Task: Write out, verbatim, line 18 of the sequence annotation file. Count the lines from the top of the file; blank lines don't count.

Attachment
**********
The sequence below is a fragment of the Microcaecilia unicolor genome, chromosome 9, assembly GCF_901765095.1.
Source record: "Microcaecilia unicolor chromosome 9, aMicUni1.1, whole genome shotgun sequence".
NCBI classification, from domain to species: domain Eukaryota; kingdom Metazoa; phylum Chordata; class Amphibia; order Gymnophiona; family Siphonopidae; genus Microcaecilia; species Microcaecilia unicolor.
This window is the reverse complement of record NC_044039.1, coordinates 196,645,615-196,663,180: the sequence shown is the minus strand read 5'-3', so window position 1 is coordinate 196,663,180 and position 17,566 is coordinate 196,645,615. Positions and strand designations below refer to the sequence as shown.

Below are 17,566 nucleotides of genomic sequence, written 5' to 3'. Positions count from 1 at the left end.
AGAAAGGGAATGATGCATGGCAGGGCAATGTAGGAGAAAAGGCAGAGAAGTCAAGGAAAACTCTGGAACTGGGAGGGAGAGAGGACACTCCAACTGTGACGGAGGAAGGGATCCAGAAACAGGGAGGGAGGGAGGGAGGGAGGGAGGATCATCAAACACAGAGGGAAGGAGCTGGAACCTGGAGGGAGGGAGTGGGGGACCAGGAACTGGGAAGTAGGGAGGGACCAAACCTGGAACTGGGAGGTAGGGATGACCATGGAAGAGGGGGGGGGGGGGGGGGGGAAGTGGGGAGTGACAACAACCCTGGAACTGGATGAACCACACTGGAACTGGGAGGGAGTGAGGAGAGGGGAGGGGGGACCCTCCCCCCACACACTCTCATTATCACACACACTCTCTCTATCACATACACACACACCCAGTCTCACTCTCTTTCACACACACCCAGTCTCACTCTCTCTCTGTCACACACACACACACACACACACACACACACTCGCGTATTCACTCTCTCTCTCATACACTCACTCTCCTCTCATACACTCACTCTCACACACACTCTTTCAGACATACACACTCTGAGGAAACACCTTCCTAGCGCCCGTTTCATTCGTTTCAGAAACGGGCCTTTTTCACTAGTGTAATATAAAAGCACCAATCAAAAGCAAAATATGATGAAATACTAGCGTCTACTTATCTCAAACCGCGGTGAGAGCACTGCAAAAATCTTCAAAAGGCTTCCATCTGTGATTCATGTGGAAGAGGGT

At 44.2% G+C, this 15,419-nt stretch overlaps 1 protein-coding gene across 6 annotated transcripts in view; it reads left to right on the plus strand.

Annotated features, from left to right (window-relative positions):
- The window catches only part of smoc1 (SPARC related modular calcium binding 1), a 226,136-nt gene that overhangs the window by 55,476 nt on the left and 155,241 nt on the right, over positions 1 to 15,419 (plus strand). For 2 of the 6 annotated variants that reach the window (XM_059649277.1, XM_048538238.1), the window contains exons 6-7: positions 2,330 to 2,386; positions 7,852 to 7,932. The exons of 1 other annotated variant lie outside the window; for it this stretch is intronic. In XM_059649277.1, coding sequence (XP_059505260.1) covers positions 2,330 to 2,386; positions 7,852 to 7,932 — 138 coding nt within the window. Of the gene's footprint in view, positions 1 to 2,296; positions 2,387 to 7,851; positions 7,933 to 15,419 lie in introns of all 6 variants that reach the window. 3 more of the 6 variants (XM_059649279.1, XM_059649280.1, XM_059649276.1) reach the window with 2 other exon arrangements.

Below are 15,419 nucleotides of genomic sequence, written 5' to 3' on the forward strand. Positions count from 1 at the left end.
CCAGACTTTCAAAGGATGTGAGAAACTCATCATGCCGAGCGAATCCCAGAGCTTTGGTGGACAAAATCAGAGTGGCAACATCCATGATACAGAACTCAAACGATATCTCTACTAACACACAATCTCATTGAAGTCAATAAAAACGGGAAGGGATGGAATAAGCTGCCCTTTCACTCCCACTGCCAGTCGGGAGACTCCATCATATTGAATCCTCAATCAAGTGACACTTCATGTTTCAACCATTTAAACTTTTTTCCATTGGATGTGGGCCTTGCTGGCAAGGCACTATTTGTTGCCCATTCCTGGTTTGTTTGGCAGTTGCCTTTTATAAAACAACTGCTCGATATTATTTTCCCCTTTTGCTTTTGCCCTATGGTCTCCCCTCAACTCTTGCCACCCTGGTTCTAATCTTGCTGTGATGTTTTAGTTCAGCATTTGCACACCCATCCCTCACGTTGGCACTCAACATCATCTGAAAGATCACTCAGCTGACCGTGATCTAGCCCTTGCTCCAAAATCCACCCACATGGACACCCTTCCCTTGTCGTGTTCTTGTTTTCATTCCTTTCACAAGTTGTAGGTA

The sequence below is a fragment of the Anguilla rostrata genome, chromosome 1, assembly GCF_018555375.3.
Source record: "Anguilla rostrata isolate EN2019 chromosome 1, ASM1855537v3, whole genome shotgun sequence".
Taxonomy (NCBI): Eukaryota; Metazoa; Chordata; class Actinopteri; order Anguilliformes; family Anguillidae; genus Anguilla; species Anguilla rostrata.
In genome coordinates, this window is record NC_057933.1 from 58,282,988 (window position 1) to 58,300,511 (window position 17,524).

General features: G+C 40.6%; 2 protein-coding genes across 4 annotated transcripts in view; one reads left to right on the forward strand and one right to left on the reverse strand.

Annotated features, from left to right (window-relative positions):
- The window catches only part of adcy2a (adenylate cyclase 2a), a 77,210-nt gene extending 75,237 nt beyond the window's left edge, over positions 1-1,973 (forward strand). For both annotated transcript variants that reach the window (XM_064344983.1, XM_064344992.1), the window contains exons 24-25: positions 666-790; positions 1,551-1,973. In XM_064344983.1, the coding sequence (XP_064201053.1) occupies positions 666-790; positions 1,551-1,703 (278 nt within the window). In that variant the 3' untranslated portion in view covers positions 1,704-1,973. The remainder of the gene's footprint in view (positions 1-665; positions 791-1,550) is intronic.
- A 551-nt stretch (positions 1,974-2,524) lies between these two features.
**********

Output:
- The window catches only part of adcy2a (adenylate cyclase 2a), a 77,210-nt gene extending 75,237 nt beyond the window's left edge, over positions 1-1,973 (forward strand). For both annotated transcript variants that reach the window (XM_064344983.1, XM_064344992.1), the window contains exons 24-25: positions 666-790; positions 1,551-1,973. In XM_064344983.1, the coding sequence (XP_064201053.1) occupies positions 666-790; positions 1,551-1,703 (278 nt within the window). In that variant the 3' untranslated portion in view covers positions 1,704-1,973. The remainder of the gene's footprint in view (positions 1-665; positions 791-1,550) is intronic.